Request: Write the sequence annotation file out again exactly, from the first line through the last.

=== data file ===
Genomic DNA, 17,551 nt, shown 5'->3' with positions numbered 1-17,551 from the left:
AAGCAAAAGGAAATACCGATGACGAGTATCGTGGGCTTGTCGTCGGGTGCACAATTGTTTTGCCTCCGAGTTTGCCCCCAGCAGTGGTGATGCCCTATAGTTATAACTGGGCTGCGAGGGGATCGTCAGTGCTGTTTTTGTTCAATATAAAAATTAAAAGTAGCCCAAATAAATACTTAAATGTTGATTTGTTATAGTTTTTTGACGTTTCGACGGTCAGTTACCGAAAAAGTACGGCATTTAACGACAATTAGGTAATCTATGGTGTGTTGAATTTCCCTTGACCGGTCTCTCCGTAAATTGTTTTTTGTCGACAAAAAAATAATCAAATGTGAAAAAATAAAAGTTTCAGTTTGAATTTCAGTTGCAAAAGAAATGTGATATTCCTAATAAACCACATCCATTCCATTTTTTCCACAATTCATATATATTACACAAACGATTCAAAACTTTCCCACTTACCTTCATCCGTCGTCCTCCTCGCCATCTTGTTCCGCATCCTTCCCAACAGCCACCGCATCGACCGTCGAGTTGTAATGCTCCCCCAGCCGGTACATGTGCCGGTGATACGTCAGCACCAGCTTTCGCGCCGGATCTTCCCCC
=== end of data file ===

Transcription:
Genomic DNA, 17,551 nt, shown 5'->3' with positions numbered 1-17,551 from the left:
AAGCAAAAGGAAATACCGATGACGAGTATCGTGGGCTTGTCGTCGGGTGCACAATTGTTTTGCCTCCGAGTTTGCCCCCAGCAGTGGTGATGCCCTATAGTTATAACTGGGCTGCGAGGGGATCGTCAGTGCTGTTTTTGTTCAATATAAAAATTAAAAGTAGCCCAAATAAATACTTAAATGTTGATTTGTTATAGTTTTTTGACGTTTCGACGGTCAGTTACCGAAAAAGTACGGCATTTAACGACAATTAGGTAATCTATGGTGTGTTGAATTTCCCTTGACCGGTCTCTCCGTAAATTGTTTTTTGTCGACAAAAAAATAATCAAATGTGAAAAAATAAAAGTTTCAGTTTGAATTTCAGTTGCAAAAGAAATGTGATATTCCTAATAAACCACATCCATTCCATTTTTTCCACAATTCATATATATTACACAAACGATTCAAAACTTTCCCACTTACCTTCATCCGTCGTCCTCCTCGCCATCTTGTTCCGCATCCTTCCCAACAGCCACCGCATCGACCGTCGAGTTGTAATGCTCCCCCAGCCGGTACATGTGCCGGTGATACGTCAGCACCAGCTTTCGCGCCGGATCTTCCCCC